Tag Archives: grumpy old man

All Black – but What’s in a Name anyway?

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Filed under New Zealand, Random Grumps & Raves
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A NZ Herald editorial on Saturday 6 June discussed a possible deal between the NZ All Blacks and the American company, and opposed the deal.  It had this to say:

To prevent the undermining of the  All Black brand, the New Zealand Rugby Union has jealously guarded its trademarks and copyrights.

It is all the more surprising, therefore, that it could be contemplating an advertising logo across the front of the All Black jersey. The suitor is reported to be insurance company AIG.

The rugby union has not denied the suggestion, and says it is talking to several potential sponsors in the lead-up to the Rugby Championship.

Advertising on the All Black jersey would not be new. There was a discreet Steinlager logo in the mid-1990s. That was not well received by many fans. The name of an American insurer with a problematic profile emblazoned across the front of the playing strip would be many times more intrusive and would, therefore, create a far greater furore.

The level of opposition should lead the rugby union to reconsider. So, too, should the prospect of damage to the All Black brand.

A black jersey adorned only with a silver fern and the manufacturer’s moniker makes a powerful statement. Not for nothing does it have a worldwide status akin to that of Italy’s soccer shirt, a strip also noted for its commercial-free purity.

If the All Blacks went the way of the Wallabies, the Springboks and British rugby sides, it would only devalue that status.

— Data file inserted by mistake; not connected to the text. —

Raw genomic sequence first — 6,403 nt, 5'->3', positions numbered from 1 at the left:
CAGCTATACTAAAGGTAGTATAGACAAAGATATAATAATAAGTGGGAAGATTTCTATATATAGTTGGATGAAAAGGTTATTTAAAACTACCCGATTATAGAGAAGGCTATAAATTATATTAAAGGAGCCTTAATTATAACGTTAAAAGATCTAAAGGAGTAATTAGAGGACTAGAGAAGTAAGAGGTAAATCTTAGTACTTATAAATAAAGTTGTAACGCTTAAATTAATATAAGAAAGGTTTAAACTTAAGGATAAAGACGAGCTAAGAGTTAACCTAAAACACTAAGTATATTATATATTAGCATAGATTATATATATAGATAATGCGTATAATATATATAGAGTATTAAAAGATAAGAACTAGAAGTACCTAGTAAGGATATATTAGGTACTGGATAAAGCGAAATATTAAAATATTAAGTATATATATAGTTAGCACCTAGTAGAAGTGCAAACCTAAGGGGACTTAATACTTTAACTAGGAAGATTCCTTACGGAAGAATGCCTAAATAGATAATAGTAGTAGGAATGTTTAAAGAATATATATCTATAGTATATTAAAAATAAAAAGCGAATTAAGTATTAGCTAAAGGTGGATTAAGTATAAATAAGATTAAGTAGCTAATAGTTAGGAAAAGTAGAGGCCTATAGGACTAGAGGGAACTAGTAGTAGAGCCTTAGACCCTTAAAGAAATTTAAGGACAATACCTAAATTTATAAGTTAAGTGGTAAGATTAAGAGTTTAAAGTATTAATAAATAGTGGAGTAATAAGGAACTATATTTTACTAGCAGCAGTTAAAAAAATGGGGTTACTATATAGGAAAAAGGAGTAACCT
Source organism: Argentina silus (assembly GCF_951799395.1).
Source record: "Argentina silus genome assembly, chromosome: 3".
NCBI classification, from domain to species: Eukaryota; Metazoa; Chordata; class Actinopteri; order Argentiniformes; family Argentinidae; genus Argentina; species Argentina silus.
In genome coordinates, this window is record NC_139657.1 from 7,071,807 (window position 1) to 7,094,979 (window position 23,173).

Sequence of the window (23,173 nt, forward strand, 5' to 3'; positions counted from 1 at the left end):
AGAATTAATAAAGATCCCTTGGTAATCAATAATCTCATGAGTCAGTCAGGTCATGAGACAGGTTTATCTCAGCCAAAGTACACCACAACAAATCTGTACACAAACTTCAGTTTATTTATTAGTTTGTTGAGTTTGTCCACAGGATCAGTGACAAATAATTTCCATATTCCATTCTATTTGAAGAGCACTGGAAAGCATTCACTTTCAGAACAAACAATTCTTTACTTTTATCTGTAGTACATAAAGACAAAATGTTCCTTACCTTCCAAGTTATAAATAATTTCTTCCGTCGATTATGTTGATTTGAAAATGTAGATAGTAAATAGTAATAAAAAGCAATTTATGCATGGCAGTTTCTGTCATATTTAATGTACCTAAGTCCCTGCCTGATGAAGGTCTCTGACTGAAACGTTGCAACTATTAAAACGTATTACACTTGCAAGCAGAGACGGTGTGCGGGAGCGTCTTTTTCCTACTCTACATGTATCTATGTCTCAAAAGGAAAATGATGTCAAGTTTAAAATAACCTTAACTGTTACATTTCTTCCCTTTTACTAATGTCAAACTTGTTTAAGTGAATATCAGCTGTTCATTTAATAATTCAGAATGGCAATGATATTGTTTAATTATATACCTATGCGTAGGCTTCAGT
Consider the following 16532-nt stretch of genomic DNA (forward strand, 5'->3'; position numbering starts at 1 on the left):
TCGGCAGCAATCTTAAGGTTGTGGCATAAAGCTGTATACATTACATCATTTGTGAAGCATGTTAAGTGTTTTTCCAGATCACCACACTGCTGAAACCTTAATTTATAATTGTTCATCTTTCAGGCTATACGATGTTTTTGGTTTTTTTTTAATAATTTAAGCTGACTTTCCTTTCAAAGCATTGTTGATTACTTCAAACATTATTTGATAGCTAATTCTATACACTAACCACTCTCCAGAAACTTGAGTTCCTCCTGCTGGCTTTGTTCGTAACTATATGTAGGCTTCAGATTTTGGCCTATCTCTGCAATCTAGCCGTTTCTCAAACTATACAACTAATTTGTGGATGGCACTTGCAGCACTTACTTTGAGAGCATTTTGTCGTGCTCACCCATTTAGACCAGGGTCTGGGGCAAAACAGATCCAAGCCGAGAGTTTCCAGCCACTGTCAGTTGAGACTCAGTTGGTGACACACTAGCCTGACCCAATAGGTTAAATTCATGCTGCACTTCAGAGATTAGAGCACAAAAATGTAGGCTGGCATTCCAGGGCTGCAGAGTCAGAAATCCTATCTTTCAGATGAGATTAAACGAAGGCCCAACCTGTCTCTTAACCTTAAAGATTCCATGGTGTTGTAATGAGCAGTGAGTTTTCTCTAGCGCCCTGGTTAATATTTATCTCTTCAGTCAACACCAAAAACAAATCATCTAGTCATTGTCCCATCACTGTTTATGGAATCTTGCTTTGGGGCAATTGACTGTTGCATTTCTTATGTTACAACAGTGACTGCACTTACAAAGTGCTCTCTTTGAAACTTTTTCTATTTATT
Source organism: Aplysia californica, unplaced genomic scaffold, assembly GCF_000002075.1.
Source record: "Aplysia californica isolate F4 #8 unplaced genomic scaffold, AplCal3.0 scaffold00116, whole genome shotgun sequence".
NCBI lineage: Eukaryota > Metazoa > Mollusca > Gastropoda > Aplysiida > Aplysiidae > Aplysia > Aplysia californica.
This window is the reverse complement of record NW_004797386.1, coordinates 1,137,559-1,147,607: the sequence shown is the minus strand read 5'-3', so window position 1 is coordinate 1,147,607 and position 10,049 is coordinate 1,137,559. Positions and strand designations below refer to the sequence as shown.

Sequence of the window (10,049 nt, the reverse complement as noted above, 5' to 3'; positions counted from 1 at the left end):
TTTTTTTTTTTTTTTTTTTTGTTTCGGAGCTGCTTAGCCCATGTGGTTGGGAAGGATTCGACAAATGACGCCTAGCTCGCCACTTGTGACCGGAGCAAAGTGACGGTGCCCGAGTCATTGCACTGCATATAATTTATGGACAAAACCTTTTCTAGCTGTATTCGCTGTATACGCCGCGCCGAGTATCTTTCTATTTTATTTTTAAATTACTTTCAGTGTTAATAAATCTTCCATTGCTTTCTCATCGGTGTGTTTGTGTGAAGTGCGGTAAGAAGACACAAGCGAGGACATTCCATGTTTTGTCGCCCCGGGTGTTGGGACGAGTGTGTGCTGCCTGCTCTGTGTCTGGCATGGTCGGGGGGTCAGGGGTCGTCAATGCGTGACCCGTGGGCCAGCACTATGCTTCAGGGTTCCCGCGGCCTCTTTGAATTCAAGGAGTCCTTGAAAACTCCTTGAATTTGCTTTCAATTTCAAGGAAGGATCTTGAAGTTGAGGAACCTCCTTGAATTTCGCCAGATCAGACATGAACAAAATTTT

The All Blacks would become just another team, and any immediate financial gain would have to be balanced against the long-term implications of a serious diminishing of the brand.

I agree that we should oppose the deal, but for a fundamentally different reason.   The Herald editorial surrenders before it even begins the fight, because it concedes that “All Black” is merely a brand.

“Coca Cola” is a brand.  “L’Oreal”, “Colgate”, “Ford”, “Apple”, “Microsoft”, “Mobil”, Betty Crocker”, etc are brands.  You get the idea…

“All Black” properly should be grouped with words or phrases like “Anzac”, “New Zealand”, “New Zealander”, or “Maori”.   While they all have powerful brand value (the successes of our tourist, film and dairy industries illustrate that very clearly) none of them are brands, none should ever be brands.  They are much more than that – they are definitive identifiers.  They are who and what we are, and are not for sale, not to be qualified by tags of commercial ownership or patronage.  Can you imagine it – the Mobil Anzacs, the Hyundai New Zealanders?  Changing the iconic TVNZ programme “Country Calendar” to “Hyundai Country Calendar” is bad enough, thanks.  But in TVNZ’s defence, they did create the programme and own it and the name outright.  It is entirely their business if they choose to diminish their own brand for commercial reasons, and all I can do is express sadness that they found it necessary to do so.